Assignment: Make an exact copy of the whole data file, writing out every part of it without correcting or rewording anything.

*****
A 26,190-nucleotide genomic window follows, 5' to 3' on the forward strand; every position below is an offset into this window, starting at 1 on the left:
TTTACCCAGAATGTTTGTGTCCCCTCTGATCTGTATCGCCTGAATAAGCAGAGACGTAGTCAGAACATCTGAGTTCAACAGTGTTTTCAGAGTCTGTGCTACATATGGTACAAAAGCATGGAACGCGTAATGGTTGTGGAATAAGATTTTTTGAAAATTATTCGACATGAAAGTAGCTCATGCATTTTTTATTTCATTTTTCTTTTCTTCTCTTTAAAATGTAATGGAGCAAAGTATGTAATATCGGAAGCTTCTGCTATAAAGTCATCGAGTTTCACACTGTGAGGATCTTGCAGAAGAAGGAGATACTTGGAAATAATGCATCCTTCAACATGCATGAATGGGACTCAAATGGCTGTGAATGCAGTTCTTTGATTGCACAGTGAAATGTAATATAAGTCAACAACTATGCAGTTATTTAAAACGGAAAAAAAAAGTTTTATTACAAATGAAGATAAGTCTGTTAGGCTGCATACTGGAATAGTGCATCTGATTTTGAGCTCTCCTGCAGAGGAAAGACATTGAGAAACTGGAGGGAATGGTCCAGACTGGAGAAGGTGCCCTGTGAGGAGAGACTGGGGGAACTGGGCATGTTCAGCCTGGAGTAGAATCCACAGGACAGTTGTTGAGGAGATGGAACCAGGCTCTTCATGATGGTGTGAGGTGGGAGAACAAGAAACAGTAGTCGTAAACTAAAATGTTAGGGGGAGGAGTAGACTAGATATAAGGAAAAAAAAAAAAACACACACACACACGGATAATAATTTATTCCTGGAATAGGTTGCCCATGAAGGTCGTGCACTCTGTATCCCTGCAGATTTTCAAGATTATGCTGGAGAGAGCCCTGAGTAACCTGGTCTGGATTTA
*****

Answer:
A 26,190-nucleotide genomic window follows, 5' to 3' on the forward strand; every position below is an offset into this window, starting at 1 on the left:
TTTACCCAGAATGTTTGTGTCCCCTCTGATCTGTATCGCCTGAATAAGCAGAGACGTAGTCAGAACATCTGAGTTCAACAGTGTTTTCAGAGTCTGTGCTACATATGGTACAAAAGCATGGAACGCGTAATGGTTGTGGAATAAGATTTTTTGAAAATTATTCGACATGAAAGTAGCTCATGCATTTTTTATTTCATTTTTCTTTTCTTCTCTTTAAAATGTAATGGAGCAAAGTATGTAATATCGGAAGCTTCTGCTATAAAGTCATCGAGTTTCACACTGTGAGGATCTTGCAGAAGAAGGAGATACTTGGAAATAATGCATCCTTCAACATGCATGAATGGGACTCAAATGGCTGTGAATGCAGTTCTTTGATTGCACAGTGAAATGTAATATAAGTCAACAACTATGCAGTTATTTAAAACGGAAAAAAAAAGTTTTATTACAAATGAAGATAAGTCTGTTAGGCTGCATACTGGAATAGTGCATCTGATTTTGAGCTCTCCTGCAGAGGAAAGACATTGAGAAACTGGAGGGAATGGTCCAGACTGGAGAAGGTGCCCTGTGAGGAGAGACTGGGGGAACTGGGCATGTTCAGCCTGGAGTAGAATCCACAGGACAGTTGTTGAGGAGATGGAACCAGGCTCTTCATGATGGTGTGAGGTGGGAGAACAAGAAACAGTAGTCGTAAACTAAAATGTTAGGGGGAGGAGTAGACTAGATATAAGGAAAAAAAAAAAAACACACACACACACGGATAATAATTTATTCCTGGAATAGGTTGCCCATGAAGGTCGTGCACTCTGTATCCCTGCAGATTTTCAAGATTATGCTGGAGAGAGCCCTGAGTAACCTGGTCTGGATTTA